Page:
Dr. Jonathan Lenoir: The stay-or-go paradox of plants in a warming world
BIOCHANGE Seminar Series
Info about event
Speaker: Dr. Jonathan Lenoir, Jules Verne University of Picardy (UPJV), France
Abstract: As climate change (exposure) exceeds species’ intrinsic ability to tolerate it (safety margin), species can stay (persist), to adapt to the new conditions (niche shifts), or go (move), to track the shifting isotherms (distribution shifts) to avoid local extinction (risk). For terrestrial plants moving usually means reproducing, which costs a lot of energy and time. I will provide empirical evidence showing that the magnitude of recent range shifts for terrestrial plants is usually lower than the magnitude of expected range shifts predicted by the velocity of isotherm shifts. Similarly, I will provide evidence showing that community thermophilization is happening at a slower pace than the pace at which temperature is warming, generating the so-called climatic debt. All this suggests time-lag dynamics in the biotic responses of plants to contemporary climate change. Several drivers could explain these time-lag dynamics. Beyond the obvious inertia of plants that require reproduction to disperse the next generation, plant species could also persist locally and stay in a warming world without necessary changing their niche requirements. Indeed, the fractal nature of climate may provide, locally, both (i) steep microclimatic gradients across short spatial distances as well as (ii) buffered microclimatic conditions over long time periods: the physical basis of climatic microrefugia. I will show that such microclimatic processes are very common in forest ecosystems and contribute to explain the climatic debt in understory plant communities.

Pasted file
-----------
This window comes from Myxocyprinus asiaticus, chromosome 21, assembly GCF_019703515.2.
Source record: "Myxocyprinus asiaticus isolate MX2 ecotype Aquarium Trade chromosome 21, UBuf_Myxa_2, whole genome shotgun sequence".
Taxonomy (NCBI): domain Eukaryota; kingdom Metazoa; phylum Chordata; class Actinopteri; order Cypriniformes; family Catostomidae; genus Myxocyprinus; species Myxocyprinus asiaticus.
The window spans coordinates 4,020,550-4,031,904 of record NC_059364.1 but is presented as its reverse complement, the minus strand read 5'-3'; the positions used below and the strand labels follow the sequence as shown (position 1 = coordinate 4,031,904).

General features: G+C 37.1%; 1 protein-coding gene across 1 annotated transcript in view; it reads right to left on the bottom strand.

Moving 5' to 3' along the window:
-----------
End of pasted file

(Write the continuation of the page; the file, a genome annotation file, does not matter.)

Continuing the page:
Host: Prof. Jens-Christian Svenning, Department of Biology, Aarhus University. Sign up to receive zoom link by contacting Anne Blach Overgaard: anne.overgaard[@]bio.au.dk